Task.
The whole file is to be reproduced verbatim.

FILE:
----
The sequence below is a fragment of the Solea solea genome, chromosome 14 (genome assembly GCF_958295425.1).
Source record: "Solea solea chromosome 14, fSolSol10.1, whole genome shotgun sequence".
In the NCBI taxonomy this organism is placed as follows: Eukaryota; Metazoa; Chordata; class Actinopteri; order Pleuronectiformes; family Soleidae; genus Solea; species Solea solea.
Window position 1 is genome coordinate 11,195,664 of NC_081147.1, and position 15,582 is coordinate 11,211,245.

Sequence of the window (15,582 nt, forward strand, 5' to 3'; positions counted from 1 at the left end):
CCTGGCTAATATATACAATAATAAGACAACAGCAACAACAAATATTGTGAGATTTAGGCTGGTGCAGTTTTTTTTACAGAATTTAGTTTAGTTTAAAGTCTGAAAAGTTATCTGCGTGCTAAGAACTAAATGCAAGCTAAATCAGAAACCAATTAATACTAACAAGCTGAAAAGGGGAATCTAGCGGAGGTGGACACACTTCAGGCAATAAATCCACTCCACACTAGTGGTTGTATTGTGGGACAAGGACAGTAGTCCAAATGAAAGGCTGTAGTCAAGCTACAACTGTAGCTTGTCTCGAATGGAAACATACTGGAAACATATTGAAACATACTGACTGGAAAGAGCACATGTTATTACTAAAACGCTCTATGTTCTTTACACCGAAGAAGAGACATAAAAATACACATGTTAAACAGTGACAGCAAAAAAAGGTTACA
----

The sequence below is a fragment of the Solea solea genome, chromosome 14 (genome assembly GCF_958295425.1).
Source record: "Solea solea chromosome 14, fSolSol10.1, whole genome shotgun sequence".
In the NCBI taxonomy this organism is placed as follows: Eukaryota; Metazoa; Chordata; class Actinopteri; order Pleuronectiformes; family Soleidae; genus Solea; species Solea solea.
Window position 1 is genome coordinate 11,195,664 of NC_081147.1, and position 15,582 is coordinate 11,211,245.

Sequence of the window (15,582 nt, forward strand, 5' to 3'; positions counted from 1 at the left end):
CCTGGCTAATATATACAATAATAAGACAACAGCAACAACAAATATTGTGAGATTTAGGCTGGTGCAGTTTTTTTTACAGAATTTAGTTTAGTTTAAAGTCTGAAAAGTTATCTGCGTGCTAAGAACTAAATGCAAGCTAAATCAGAAACCAATTAATACTAACAAGCTGAAAAGGGGAATCTAGCGGAGGTGGACACACTTCAGGCAATAAATCCACTCCACACTAGTGGTTGTATTGTGGGACAAGGACAGTAGTCCAAATGAAAGGCTGTAGTCAAGCTACAACTGTAGCTTGTCTCGAATGGAAACATACTGGAAACATATTGAAACATACTGACTGGAAAGAGCACATGTTATTACTAAAACGCTCTATGTTCTTTACACCGAAGAAGAGACATAAAAATACACATGTTAAACAGTGACAGCAAAAAAAGGTTACA